Teaching “German” in 2022

In about an hour, I’ll begin teaching first-semester German for the first time in almost a decade. As a Department Head, you usually get to choose what it is you want to teach, because you make the schedule. This often means that Department Heads teach graduate seminars or high-profile lecture courses, but seldom language courses at the first- and second-year level. But I couldn’t see how I was supposed to develop policy, programming, and curriculum in our language program for the future without actually teaching in it. So here we go. 30 students are enrolled! As an instructor, I’m coordinated by one of my colleagues, Prof. Angelika Struch, who for years has managed the logistics and development of these multi-section courses, and it’s going to be a bit of a challenge for me to do as I’m told, stick with the program, and be a good team-member. But it’s a good and necessary challenge! Will report back on how we do. But, I can tell you that we’ll be starting at the very beginning with the following Indigenous Land Acknowledgement:

Die UBC Vancouver befindet sich auf dem traditionellen angestammten und nicht abgetretenen Territorium des xwməθkwəy̓əm (Musqueam) Volkes. Das Land, auf dem der Campus liegt, war immer und ist bis heute ein Ort des Lernens für die Musqueam, die hier über Jahrtausende ihre Kultur, Geschichte und Traditionen von einer Generation zur nächsten weitergegeben haben.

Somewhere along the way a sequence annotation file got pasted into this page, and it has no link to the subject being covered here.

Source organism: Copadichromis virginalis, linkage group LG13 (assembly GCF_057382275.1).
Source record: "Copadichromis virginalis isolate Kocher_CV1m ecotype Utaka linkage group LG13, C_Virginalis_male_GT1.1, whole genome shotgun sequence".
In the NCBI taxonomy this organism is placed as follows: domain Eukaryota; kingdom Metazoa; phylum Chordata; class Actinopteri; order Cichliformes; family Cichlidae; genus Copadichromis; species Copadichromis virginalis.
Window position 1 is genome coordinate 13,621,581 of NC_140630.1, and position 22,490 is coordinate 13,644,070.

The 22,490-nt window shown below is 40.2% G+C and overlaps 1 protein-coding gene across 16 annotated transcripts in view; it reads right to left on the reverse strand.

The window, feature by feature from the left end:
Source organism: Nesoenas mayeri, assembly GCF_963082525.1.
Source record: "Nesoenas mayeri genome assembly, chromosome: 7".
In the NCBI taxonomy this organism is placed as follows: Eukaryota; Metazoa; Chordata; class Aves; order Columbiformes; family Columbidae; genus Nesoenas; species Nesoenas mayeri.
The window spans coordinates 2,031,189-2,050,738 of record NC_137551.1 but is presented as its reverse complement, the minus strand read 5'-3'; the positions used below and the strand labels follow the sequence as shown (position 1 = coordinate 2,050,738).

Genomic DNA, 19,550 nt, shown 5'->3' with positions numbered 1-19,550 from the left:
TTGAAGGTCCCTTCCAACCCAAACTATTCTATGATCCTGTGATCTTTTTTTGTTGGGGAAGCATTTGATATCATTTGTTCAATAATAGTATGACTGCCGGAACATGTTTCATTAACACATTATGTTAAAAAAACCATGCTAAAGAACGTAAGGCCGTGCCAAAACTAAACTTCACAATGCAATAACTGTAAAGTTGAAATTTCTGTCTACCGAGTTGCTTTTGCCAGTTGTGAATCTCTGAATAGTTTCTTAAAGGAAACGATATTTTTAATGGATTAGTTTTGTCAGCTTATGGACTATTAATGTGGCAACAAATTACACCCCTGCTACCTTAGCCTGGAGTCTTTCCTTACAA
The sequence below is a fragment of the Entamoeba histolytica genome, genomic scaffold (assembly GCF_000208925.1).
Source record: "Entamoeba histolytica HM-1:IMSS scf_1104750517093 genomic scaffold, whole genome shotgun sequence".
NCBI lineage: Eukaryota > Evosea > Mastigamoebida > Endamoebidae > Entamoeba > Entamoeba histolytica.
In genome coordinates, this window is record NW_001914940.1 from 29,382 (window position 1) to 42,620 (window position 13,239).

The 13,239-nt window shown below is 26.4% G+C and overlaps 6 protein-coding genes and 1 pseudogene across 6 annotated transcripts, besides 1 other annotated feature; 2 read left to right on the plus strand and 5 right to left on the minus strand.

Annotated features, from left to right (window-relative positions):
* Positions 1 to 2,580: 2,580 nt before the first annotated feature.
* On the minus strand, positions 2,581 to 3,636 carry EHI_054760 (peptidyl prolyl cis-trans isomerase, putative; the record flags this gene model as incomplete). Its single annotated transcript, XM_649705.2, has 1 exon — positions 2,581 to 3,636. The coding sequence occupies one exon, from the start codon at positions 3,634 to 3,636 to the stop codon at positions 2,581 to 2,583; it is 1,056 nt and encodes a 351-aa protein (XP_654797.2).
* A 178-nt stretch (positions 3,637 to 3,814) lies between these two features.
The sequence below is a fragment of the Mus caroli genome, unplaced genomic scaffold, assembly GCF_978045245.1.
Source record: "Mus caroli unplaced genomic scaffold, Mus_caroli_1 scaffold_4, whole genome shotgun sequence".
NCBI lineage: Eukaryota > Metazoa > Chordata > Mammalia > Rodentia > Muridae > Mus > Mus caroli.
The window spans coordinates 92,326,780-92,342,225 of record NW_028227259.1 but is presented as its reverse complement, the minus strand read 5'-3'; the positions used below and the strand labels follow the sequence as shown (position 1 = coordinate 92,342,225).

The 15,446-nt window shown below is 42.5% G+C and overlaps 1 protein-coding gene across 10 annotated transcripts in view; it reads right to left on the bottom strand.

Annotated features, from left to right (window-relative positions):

UBC’s Point Grey Campus is located on the traditional, ancestral, and unceded territory of the xwməθkwəy̓əm (Musqueam) people. The land it is situated on has always been a place of learning for the Musqueam people, who for millennia have passed on their culture, history, and traditions from one generation to the next on this site.

Hi, friend(s)!

Life is getting longer and more complex than I expected, and it seems I really do need a place to pull it all together, just in case something happens. Here, on this site, I intend to share things that I’ve worked on alone or with others, going back 15 years at least, both scholarly and otherwise. The site is meant for friends, family, strangers—everyone. I’ll do my best to keep it updated, accurate, and useful. Please feel free to make suggestions and observations, as they occur to you.

The photo above is one I took of the ‘black hill’ that gives Tucson its name in Tohono O’odham language, as seen through a wheatpasted west-facing window from the Immaculate Heart Academy off of South Sixth Avenue, where I once lived. You probably know that I have a genetic visual condition called ocular albinism that makes things fuzzy in the distance, but also sometimes intensely beautiful. If you’re more than 15 feet away from me at any given moment, it’s possible you look something along those lines.

This Web site is composed on the traditional, ancestral, and unceded territory of the xwməθkwəy̓əm (Musqueam) people, who for millennia have passed on their culture, history, and traditions from one generation to the next here in this place, which many currently call Vancouver, British Columbia, Canada.